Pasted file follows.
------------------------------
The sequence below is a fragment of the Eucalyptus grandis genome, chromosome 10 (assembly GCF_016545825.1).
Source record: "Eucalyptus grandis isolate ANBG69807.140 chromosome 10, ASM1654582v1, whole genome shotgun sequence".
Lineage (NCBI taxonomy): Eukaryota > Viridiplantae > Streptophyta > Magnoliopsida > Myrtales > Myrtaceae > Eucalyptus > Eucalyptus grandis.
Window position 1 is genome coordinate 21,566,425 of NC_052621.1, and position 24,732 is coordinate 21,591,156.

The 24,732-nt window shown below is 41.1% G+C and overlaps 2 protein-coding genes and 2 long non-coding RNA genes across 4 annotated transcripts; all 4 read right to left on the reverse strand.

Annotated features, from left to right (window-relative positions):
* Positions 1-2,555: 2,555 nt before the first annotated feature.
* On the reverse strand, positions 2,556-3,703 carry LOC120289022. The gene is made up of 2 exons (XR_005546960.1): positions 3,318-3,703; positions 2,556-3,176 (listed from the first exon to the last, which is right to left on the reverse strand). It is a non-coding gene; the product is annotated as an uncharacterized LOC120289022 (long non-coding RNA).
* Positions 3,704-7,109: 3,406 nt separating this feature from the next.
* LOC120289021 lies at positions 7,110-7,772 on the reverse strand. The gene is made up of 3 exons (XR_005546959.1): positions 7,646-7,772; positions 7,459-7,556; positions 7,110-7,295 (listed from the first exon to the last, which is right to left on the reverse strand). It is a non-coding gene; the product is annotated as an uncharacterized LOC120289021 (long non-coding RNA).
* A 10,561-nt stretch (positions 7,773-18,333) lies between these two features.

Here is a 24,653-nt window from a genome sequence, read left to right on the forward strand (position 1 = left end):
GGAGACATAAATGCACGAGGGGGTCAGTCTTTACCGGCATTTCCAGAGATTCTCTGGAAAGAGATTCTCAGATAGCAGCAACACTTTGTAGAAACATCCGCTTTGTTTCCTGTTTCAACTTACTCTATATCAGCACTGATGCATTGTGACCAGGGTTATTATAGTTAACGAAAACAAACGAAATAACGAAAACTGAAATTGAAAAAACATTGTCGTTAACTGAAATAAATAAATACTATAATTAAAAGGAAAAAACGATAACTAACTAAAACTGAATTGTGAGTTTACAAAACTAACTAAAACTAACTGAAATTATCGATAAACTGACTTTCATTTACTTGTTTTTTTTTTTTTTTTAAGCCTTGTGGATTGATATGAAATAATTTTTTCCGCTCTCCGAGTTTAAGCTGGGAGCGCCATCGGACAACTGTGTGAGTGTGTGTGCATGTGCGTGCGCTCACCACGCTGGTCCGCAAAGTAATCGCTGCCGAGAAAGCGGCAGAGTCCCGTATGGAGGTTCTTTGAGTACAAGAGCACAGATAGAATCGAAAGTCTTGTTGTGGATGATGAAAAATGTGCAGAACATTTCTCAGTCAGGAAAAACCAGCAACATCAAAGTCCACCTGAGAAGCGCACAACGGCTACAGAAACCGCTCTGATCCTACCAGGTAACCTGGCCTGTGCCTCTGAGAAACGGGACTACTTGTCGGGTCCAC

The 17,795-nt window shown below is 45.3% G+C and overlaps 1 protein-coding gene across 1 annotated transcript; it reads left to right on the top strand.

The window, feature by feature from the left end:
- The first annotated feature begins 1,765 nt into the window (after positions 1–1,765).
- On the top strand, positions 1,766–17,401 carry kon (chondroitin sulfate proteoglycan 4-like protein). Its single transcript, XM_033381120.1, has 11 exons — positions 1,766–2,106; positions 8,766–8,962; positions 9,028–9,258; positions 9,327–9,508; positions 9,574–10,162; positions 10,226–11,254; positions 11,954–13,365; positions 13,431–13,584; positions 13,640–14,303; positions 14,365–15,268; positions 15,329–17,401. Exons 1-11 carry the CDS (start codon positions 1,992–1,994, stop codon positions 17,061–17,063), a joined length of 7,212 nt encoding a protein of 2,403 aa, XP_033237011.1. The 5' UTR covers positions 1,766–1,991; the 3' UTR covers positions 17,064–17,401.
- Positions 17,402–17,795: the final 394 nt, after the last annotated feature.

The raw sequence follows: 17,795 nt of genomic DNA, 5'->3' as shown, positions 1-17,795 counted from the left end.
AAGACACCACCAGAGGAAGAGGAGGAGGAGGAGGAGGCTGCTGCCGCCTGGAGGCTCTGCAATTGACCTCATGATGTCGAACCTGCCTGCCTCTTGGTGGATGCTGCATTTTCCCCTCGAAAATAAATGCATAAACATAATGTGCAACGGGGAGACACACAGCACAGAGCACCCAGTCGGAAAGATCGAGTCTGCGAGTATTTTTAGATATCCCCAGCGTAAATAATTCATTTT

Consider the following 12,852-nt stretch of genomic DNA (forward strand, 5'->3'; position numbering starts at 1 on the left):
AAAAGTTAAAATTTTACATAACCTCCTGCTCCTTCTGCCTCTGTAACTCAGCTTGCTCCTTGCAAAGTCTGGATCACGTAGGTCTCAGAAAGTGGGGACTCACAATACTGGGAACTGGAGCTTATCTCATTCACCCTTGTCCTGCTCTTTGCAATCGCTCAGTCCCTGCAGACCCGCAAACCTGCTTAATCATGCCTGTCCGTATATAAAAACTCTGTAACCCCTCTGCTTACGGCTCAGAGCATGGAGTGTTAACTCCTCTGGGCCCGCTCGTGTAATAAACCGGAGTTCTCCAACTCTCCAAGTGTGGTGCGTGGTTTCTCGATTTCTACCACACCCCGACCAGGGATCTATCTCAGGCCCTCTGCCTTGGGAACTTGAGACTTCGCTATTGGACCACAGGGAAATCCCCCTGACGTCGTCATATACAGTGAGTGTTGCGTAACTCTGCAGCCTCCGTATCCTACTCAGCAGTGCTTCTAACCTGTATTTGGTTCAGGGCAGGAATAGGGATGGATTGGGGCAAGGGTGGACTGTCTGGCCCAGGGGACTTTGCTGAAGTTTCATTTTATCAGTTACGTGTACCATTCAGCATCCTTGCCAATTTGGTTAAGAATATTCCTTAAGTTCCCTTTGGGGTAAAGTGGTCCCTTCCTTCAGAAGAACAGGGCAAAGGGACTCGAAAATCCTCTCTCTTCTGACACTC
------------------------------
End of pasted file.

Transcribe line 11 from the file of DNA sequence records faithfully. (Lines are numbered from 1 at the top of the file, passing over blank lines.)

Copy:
* A 10,561-nt stretch (positions 7,773-18,333) lies between these two features.